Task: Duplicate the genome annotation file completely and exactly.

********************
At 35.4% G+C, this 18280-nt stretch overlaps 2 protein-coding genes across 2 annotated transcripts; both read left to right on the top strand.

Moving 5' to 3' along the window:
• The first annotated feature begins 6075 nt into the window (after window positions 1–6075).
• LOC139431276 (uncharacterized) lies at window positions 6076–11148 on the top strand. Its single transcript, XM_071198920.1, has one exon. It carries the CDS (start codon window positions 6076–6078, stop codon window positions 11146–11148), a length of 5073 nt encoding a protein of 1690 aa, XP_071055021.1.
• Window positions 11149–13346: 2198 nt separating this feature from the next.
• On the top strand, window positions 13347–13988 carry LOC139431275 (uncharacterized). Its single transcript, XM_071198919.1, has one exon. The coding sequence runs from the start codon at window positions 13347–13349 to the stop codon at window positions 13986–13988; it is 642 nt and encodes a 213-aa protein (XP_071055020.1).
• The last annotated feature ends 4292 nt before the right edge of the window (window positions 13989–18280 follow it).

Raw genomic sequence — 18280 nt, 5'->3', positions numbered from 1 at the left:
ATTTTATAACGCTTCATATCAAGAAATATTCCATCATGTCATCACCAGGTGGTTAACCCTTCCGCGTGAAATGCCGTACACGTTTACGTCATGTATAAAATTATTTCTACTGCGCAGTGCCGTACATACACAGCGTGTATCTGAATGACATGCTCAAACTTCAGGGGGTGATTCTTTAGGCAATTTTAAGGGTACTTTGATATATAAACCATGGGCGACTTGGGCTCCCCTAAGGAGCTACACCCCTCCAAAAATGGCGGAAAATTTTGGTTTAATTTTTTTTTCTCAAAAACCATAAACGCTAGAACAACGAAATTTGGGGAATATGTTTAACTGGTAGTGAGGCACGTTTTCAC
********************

At 35.4% G+C, this 18280-nt stretch overlaps 2 protein-coding genes across 2 annotated transcripts; both read left to right on the top strand.

Moving 5' to 3' along the window:
• The first annotated feature begins 6075 nt into the window (after window positions 1–6075).
• LOC139431276 (uncharacterized) lies at window positions 6076–11148 on the top strand. Its single transcript, XM_071198920.1, has one exon. It carries the CDS (start codon window positions 6076–6078, stop codon window positions 11146–11148), a length of 5073 nt encoding a protein of 1690 aa, XP_071055021.1.
• Window positions 11149–13346: 2198 nt separating this feature from the next.
• On the top strand, window positions 13347–13988 carry LOC139431275 (uncharacterized). Its single transcript, XM_071198919.1, has one exon. The coding sequence runs from the start codon at window positions 13347–13349 to the stop codon at window positions 13986–13988; it is 642 nt and encodes a 213-aa protein (XP_071055020.1).
• The last annotated feature ends 4292 nt before the right edge of the window (window positions 13989–18280 follow it).

Raw genomic sequence — 18280 nt, 5'->3', positions numbered from 1 at the left:
ATTTTATAACGCTTCATATCAAGAAATATTCCATCATGTCATCACCAGGTGGTTAACCCTTCCGCGTGAAATGCCGTACACGTTTACGTCATGTATAAAATTATTTCTACTGCGCAGTGCCGTACATACACAGCGTGTATCTGAATGACATGCTCAAACTTCAGGGGGTGATTCTTTAGGCAATTTTAAGGGTACTTTGATATATAAACCATGGGCGACTTGGGCTCCCCTAAGGAGCTACACCCCTCCAAAAATGGCGGAAAATTTTGGTTTAATTTTTTTTTCTCAAAAACCATAAACGCTAGAACAACGAAATTTGGGGAATATGTTTAACTGGTAGTGAGGCACGTTTTCAC